CBD frustration: Aussie supplement firms thwarted by rules while pharma advances march on

Complementary Medicines Australia (CMA) CEO Carl Gibson was speaking to NutraIngredients-Asia​ after biopharma firm MGC Pharmaceuticals announced a series of major business milestones, chief among them the Therapeutic Goods Administration (TGA) green-lighting its CBD-based Alzheimer’s disease treatment for clinical trials.

The firm, known for its medical cannabis innovations, received formal approval from the Australian regulator to begin Phase IIb of its clinical trial on CogniCann, a pharmaceutical-grade, GMP-certified medicinal cannabis formulation.

The latest phase of the trial, to be conducted in collaboration with the University of Notre Dame in Western Australia, will test CogniCann’s effects on mild dementia and Alzheimer’s symptoms in patients aged 65 and older. It has also been approved by the Human Research Ethics Committee (HREC).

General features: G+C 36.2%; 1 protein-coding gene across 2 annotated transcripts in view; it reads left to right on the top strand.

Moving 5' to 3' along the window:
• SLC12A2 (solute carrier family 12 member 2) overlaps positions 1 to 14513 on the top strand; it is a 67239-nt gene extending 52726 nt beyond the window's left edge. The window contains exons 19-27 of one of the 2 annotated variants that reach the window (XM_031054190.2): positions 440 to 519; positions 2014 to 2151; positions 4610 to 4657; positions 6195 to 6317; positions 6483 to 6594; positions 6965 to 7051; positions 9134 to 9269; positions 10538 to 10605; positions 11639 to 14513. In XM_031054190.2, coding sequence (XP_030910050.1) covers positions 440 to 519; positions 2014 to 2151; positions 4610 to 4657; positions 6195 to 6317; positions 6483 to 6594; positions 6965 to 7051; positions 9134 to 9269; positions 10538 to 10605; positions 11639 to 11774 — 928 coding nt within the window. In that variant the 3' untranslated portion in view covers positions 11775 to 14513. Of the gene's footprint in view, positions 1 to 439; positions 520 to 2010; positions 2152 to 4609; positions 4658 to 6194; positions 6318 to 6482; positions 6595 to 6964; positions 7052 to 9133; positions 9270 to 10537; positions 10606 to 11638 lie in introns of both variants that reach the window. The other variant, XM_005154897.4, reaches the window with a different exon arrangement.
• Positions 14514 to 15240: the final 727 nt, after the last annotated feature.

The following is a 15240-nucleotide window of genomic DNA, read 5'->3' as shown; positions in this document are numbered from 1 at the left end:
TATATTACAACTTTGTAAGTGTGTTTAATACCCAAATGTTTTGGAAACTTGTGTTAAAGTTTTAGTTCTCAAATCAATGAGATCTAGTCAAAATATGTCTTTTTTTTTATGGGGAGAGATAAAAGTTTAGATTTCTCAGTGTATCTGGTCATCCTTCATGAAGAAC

Domestic and foreign approval

Outside of Australia, MGC has also received approvals in the EU, including a permit from the Slovenian Ministry of Health allowing it to develop phytocannabinoids at its extraction facility (one of the first EU facilities to develop its own natural phytocannabinoids).

Additionally, MGC is now the first Australian medicinal cannabis firm to have received SME qualification feom the European Medicines Agency (EMA), the TGA and FDA’s European counterpart.

This in turn enables MGC to apply for drug evaluation, official advice, and registration of its cannabidiol (CBD) products.

Approved trials versus permitted sales

When it comes to CBD health supplements, however, the rules are far stricter.